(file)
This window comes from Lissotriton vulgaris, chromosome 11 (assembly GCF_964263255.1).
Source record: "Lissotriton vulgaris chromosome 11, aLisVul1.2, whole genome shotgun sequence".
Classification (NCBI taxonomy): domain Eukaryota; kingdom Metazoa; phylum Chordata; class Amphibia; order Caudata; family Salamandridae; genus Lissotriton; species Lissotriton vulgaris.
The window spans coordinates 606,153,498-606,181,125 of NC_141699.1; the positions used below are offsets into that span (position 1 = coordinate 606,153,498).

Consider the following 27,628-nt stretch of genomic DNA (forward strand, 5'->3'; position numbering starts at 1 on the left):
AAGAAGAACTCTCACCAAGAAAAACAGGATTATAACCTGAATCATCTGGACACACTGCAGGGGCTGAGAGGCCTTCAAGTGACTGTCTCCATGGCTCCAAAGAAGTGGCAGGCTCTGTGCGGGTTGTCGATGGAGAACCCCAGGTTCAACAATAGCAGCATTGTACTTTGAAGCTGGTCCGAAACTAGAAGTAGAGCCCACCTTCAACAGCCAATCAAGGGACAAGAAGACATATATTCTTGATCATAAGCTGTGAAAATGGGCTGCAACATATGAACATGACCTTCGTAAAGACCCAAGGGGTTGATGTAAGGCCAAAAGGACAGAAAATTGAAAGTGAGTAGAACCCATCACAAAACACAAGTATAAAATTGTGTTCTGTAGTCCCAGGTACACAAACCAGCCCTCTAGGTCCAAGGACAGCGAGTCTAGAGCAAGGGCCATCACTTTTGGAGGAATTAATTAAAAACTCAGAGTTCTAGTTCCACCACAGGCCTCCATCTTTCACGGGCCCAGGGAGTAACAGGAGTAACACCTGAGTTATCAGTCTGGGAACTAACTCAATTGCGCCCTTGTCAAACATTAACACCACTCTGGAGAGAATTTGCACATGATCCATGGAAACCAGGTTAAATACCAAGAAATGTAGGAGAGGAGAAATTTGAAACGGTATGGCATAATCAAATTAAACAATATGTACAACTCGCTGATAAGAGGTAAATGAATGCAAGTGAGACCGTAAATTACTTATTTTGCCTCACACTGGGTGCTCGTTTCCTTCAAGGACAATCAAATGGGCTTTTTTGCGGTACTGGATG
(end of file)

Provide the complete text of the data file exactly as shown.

This window comes from Lissotriton vulgaris, chromosome 11 (assembly GCF_964263255.1).
Source record: "Lissotriton vulgaris chromosome 11, aLisVul1.2, whole genome shotgun sequence".
Classification (NCBI taxonomy): domain Eukaryota; kingdom Metazoa; phylum Chordata; class Amphibia; order Caudata; family Salamandridae; genus Lissotriton; species Lissotriton vulgaris.
The window spans coordinates 606,153,498-606,181,125 of NC_141699.1; the positions used below are offsets into that span (position 1 = coordinate 606,153,498).

Consider the following 27,628-nt stretch of genomic DNA (forward strand, 5'->3'; position numbering starts at 1 on the left):
AAGAAGAACTCTCACCAAGAAAAACAGGATTATAACCTGAATCATCTGGACACACTGCAGGGGCTGAGAGGCCTTCAAGTGACTGTCTCCATGGCTCCAAAGAAGTGGCAGGCTCTGTGCGGGTTGTCGATGGAGAACCCCAGGTTCAACAATAGCAGCATTGTACTTTGAAGCTGGTCCGAAACTAGAAGTAGAGCCCACCTTCAACAGCCAATCAAGGGACAAGAAGACATATATTCTTGATCATAAGCTGTGAAAATGGGCTGCAACATATGAACATGACCTTCGTAAAGACCCAAGGGGTTGATGTAAGGCCAAAAGGACAGAAAATTGAAAGTGAGTAGAACCCATCACAAAACACAAGTATAAAATTGTGTTCTGTAGTCCCAGGTACACAAACCAGCCCTCTAGGTCCAAGGACAGCGAGTCTAGAGCAAGGGCCATCACTTTTGGAGGAATTAATTAAAAACTCAGAGTTCTAGTTCCACCACAGGCCTCCATCTTTCACGGGCCCAGGGAGTAACAGGAGTAACACCTGAGTTATCAGTCTGGGAACTAACTCAATTGCGCCCTTGTCAAACATTAACACCACTCTGGAGAGAATTTGCACATGATCCATGGAAACCAGGTTAAATACCAAGAAATGTAGGAGAGGAGAAATTTGAAACGGTATGGCATAATCAAATTAAACAATATGTACAACTCGCTGATAAGAGGTAAATGAATGCAAGTGAGACCGTAAATTACTTATTTTGCCTCACACTGGGTGCTCGTTTCCTTCAAGGACAATCAAATGGGCTTTTTTGCGGTACTGGATG